Roll out the cliches, it’s AFL finals time

It’s AFL finals time, so they come thicker and faster than ever.

It’s a time when there’s no tomorrow, so take it a week at a time.

It’s a time of a whole different ball game; time to follow the process, stick to structures – the result looks after itself.

It’s a time to stand up, but don’t jump at shadows; a time when underdogs with their tails up go hunting.

It’s a time when cliches are the rule of thumb, and rule the roost.

Take Adelaide captain Taylor Walker for example. He knows the secret to winning finals.

“Kick a winning score and nullify their ability to score,” Walker said ahead of the opening round of finals.

Walker perhaps learnt that from his coach Don Pyke, a man who has perfected the art of speaking through tight lips.

Here’s Pyke’s summation of Adelaide’s game plan: “It has stood up in games we have played this year. And we’re not about to jump at shadows.”

Pyke is merely following the golden rules of AFL coaching.

Say bugger all. State the bleeding obvious. Heap praise on the opposition. And look forward to the challenge.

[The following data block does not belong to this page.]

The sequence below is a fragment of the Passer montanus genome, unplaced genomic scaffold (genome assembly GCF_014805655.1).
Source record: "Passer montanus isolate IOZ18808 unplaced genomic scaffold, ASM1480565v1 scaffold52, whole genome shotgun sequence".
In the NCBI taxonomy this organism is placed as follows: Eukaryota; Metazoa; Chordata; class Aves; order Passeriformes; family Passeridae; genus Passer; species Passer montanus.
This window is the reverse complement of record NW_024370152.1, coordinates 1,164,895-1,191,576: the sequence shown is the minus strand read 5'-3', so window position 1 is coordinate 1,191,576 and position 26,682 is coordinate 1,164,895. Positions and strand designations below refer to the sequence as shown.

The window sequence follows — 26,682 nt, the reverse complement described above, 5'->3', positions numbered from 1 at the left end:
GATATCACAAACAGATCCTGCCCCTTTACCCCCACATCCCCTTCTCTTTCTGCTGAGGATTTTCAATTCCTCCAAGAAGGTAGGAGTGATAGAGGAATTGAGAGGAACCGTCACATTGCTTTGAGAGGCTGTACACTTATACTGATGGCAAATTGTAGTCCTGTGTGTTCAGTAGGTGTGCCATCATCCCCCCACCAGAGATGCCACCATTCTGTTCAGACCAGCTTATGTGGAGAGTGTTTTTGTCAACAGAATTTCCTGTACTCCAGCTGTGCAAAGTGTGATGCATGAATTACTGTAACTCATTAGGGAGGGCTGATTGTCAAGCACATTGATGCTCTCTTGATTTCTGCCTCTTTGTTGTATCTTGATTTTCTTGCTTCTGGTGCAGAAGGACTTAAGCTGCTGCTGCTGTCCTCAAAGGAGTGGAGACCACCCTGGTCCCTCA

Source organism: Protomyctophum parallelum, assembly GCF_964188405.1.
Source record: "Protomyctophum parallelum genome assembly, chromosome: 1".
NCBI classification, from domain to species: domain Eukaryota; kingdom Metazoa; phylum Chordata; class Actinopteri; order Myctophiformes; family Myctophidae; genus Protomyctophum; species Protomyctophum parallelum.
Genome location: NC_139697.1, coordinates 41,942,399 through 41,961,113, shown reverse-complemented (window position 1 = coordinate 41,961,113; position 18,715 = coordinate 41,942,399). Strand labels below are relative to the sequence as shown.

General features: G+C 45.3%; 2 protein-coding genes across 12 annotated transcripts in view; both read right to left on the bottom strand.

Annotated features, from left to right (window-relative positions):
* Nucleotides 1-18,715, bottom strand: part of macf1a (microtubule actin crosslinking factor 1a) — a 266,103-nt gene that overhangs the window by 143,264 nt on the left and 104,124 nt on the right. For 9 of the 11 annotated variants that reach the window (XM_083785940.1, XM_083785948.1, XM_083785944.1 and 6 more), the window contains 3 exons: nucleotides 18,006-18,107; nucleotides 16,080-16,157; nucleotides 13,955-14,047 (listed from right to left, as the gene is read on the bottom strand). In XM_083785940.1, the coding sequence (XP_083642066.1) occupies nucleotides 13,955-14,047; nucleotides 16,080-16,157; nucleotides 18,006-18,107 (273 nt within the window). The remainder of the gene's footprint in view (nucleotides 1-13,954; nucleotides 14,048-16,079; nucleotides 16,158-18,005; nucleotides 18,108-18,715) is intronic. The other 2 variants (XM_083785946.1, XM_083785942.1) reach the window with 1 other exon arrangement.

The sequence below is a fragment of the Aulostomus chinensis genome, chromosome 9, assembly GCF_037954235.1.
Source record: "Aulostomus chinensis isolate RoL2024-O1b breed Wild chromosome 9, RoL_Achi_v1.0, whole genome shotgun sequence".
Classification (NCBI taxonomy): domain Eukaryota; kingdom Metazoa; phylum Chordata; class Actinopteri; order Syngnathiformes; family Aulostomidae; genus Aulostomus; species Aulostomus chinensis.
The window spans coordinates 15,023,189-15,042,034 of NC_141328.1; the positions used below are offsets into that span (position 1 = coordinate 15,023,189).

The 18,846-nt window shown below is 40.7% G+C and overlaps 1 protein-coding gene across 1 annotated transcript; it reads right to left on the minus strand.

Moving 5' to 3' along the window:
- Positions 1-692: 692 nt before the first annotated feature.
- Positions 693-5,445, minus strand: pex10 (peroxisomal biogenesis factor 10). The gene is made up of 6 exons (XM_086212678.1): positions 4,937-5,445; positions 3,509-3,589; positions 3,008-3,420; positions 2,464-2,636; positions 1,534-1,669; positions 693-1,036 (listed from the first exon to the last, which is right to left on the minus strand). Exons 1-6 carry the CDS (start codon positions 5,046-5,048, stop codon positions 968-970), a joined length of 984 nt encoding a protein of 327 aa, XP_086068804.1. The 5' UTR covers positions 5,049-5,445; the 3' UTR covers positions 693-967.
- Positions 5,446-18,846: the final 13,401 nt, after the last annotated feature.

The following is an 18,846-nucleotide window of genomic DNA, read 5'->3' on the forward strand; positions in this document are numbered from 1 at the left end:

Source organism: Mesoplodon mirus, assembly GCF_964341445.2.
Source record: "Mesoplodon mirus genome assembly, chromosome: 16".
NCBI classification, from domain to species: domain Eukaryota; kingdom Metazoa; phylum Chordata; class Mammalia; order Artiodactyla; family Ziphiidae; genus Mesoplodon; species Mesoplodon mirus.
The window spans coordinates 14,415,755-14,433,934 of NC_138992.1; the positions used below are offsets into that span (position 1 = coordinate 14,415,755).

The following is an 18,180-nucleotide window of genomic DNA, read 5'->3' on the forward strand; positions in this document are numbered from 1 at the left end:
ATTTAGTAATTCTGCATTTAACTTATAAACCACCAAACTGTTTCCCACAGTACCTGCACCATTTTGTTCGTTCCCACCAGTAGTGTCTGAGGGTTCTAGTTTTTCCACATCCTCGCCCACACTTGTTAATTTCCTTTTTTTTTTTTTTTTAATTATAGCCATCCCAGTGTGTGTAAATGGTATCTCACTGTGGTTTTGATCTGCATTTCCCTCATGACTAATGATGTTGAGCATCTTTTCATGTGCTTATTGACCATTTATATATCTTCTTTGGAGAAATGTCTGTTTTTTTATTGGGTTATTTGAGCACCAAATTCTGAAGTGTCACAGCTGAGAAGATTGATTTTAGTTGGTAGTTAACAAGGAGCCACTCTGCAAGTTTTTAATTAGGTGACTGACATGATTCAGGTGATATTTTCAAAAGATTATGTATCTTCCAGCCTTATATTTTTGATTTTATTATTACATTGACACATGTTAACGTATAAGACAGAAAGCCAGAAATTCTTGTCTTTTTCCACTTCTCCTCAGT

North Melbourne coach Brad Scott: “It’s an elimination final so there’s a big prize at the end of it and the losers go home.” Winners go elsewhere?

West Coast coach Adam Simpson: “It’s a whole different ball game now in finals.” Rules have been changed?

Western Bulldogs coach Luke Beveridge: “There’s no tomorrow after Thursday if it doesn’t happen for us.” Bleak news indeed.

Sydney coach John Longmire: “They go in with their tails up.”

Longmire was referring to Sydney’s qualifying final rivals, Greater Western Sydney. In fairness, perhaps he’d heard Giant midfielder Josh Kelly.

“We try and view ourselves as the underdog every game. We want to go hunting,” Kelly said.

Kelly’s teammate Jeremy Cameron kept a straight face while summarising Swan backman Dane Rampe as liking to “use his left foot to kick-start their play”.

Then there’s Hawthorn. They’ve won three premierships in a row, so have mastered AFL speak.

“We’re confident that if the game is close we can get the points,” Hawk winger Isaac Smith said.

Of course, finals offer no points. But full points for trying.

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